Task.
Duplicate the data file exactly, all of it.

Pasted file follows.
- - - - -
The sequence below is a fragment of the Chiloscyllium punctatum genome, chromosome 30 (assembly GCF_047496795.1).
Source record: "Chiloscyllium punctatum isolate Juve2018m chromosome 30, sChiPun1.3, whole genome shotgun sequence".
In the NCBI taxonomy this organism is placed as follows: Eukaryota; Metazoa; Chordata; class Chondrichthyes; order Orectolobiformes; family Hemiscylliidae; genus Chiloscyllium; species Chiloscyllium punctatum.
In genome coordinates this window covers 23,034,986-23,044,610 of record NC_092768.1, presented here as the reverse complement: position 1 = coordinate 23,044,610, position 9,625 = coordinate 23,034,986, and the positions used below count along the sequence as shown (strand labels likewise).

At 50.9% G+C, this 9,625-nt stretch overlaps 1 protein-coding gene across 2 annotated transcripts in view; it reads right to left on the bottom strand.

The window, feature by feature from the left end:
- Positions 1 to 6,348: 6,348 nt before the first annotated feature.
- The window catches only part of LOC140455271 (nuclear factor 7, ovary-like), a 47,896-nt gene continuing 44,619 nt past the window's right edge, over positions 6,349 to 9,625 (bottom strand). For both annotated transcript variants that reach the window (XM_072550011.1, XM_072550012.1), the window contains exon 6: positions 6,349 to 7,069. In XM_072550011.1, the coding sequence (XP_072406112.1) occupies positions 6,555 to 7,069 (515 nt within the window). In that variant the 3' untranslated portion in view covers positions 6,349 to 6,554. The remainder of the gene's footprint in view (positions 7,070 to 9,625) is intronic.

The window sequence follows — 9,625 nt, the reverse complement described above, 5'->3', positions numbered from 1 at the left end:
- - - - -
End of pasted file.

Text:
The sequence below is a fragment of the Chiloscyllium punctatum genome, chromosome 30 (assembly GCF_047496795.1).
Source record: "Chiloscyllium punctatum isolate Juve2018m chromosome 30, sChiPun1.3, whole genome shotgun sequence".
In the NCBI taxonomy this organism is placed as follows: Eukaryota; Metazoa; Chordata; class Chondrichthyes; order Orectolobiformes; family Hemiscylliidae; genus Chiloscyllium; species Chiloscyllium punctatum.
In genome coordinates this window covers 23,034,986-23,044,610 of record NC_092768.1, presented here as the reverse complement: position 1 = coordinate 23,044,610, position 9,625 = coordinate 23,034,986, and the positions used below count along the sequence as shown (strand labels likewise).

At 50.9% G+C, this 9,625-nt stretch overlaps 1 protein-coding gene across 2 annotated transcripts in view; it reads right to left on the bottom strand.

The window, feature by feature from the left end:
- Positions 1 to 6,348: 6,348 nt before the first annotated feature.
- The window catches only part of LOC140455271 (nuclear factor 7, ovary-like), a 47,896-nt gene continuing 44,619 nt past the window's right edge, over positions 6,349 to 9,625 (bottom strand). For both annotated transcript variants that reach the window (XM_072550011.1, XM_072550012.1), the window contains exon 6: positions 6,349 to 7,069. In XM_072550011.1, the coding sequence (XP_072406112.1) occupies positions 6,555 to 7,069 (515 nt within the window). In that variant the 3' untranslated portion in view covers positions 6,349 to 6,554. The remainder of the gene's footprint in view (positions 7,070 to 9,625) is intronic.

The window sequence follows — 9,625 nt, the reverse complement described above, 5'->3', positions numbered from 1 at the left end: